Your average person cannot travel to the Turks or have a Hermes handbag like their favorite influencer. But they can have the same drink or desserts as them!
It's no longer "cool" when someone can access it. Think high-end nightclubs in Las Vegas.
You can create limited edition or drop models like Sneakers / Supreme.
The clubhouse is becoming increasingly popular. You can't just sign up. Someone has to invite you. There is an immediate status there, which depends on who accepted you and how early you joined.
- Influencer. Influencer marketing is still in its infancy. Influencers are the new brands.
Interested in more?
Read:Increase Your Prices: 5 Strategies Luxury Brands Are Using to Increase Their Perceived Value
4th investment for 2021
According to a chart from the Federal Reserve Bank, 35% of all existing US dollars have been printed in the past 10 months.
There were government bailouts and several stimulus checks. Somebody has to pay for it. The government will continue to create more money.
This affects everyone as the world is run on US dollars.
Here is a simple example of inflation:
Let's say there are 1000 rare Pokémon cards in the world that you own several of them. The company is making more of these rare Pokémon cards.
There are now 2,000 rare Pokémon cards. Congratulations, your Pokémon cards are now worth less.
The same goes for US dollars. As the government creates more dollars, the ones we have are worth less.
Even if you put cash into a savings account, it will lose money due to inflation.
What to do?
The protection is relatively easy.
- Don't sit around with too much money. You need to figure out the right amount for an emergency fund.
- Invest in stocks and real estate. You will beat inflation.
- I'm not that keen on precious metals. I think there are greater returns in Bitcoin.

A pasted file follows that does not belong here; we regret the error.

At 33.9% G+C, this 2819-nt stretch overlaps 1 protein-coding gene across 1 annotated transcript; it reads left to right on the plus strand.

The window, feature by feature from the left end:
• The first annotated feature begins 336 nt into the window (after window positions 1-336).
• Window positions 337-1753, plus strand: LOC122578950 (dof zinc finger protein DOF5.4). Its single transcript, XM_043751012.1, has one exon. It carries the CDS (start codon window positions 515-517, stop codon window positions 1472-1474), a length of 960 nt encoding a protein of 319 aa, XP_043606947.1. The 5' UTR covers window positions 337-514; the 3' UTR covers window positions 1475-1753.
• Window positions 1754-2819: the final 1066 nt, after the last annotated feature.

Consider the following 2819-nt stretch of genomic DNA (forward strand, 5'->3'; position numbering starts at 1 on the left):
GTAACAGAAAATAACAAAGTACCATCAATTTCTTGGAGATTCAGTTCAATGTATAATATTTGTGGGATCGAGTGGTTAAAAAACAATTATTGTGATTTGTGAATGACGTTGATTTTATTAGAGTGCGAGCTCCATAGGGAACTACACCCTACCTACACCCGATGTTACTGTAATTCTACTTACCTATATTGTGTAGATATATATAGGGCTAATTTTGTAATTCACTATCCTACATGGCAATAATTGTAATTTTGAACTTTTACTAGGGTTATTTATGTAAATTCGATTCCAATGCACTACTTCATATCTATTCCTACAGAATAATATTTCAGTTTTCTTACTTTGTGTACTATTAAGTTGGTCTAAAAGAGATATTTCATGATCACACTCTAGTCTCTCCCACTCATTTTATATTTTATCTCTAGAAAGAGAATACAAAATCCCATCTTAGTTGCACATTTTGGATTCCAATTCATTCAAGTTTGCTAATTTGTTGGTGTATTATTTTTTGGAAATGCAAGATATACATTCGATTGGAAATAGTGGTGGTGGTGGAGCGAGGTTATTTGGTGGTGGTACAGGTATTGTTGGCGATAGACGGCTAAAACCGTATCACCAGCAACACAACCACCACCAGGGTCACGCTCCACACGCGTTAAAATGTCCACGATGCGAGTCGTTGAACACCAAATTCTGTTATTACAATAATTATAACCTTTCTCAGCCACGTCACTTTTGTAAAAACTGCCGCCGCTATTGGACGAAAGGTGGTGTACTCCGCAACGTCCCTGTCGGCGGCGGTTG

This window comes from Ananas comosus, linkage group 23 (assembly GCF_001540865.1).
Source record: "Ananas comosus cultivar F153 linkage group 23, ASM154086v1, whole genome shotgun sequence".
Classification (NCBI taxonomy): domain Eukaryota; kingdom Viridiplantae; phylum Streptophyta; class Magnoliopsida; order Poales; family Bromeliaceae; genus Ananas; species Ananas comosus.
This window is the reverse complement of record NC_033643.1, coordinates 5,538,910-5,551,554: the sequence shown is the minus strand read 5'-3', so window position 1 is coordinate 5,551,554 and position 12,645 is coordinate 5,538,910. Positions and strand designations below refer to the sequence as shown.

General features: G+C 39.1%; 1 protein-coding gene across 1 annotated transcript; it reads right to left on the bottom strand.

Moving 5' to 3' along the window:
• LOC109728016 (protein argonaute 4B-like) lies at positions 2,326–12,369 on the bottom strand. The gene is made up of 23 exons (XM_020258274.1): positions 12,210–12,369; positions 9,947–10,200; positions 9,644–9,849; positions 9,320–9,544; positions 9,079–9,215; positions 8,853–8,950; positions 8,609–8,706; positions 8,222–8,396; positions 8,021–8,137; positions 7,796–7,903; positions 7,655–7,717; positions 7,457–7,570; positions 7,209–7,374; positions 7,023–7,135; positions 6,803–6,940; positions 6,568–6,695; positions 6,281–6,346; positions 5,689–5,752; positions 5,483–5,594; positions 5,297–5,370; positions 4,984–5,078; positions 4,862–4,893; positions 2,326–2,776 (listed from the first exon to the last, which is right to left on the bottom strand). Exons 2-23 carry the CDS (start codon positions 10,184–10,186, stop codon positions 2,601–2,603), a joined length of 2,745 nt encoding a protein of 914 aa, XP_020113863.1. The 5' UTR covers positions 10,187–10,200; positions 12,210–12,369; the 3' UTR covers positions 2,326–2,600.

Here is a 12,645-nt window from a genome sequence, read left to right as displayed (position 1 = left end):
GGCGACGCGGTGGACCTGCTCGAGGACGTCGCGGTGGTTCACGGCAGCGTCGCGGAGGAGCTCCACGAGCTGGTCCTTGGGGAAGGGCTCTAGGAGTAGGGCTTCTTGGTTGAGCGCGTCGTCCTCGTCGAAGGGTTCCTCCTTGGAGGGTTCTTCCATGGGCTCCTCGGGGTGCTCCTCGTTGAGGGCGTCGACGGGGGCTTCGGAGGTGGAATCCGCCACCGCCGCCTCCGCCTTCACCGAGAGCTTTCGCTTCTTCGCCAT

My personal playbook for 2021.
- Maximize all retirement accounts. SEP IRA, IRA, HSA. Maximize my lady's 401k. All of my investments go into index funds. 75% USA and 25% INTL.
- Everything else goes into the average cost of Bitcoin. I find it difficult not to let Bitcoin make up more than 15% of my portfolio.
Warren Buffet believes in investing in your core competencies.
I don't have an advantage in stocks, so I invest in Vanguard index funds. I have no real estate advantage, so I don't own any property other than REITs.
Could I learn more about stocks and real estate? For sure. But that's the time I could spend becoming a better business owner and marketer.
I'm a 2/10 in stocks or real estate knowledge. I suck in these areas. That's okay for me.
Let's say I'm an 8/10 marketer.
I'll be making a lot more money taking my 8/10 marketing skills to 9/10 than I could improve my stock or real estate knowledge from 2/10 to 5/10.
There are asymmetrical rewards for being the best in the world at something.
In any case, this is not financial advice. I only share what I do.
5. The ingredients for mental health
I consider myself an introvert. I was a little excited when the lockdown was announced.
“Ah yes, a break from the people. I can catch up in video games. "
But those times of isolation were tough. I don't know how I would have done it without my fiancé or my cat.
I actually had to sit down and create different routines for my sanity. Here are some of the things I came up with.
- Go outside and get sunlight. After lunch, I went for a walk every day.
- Avoid gluttony. It was so easy to consume junk food and media. So I set some limits on my consumption.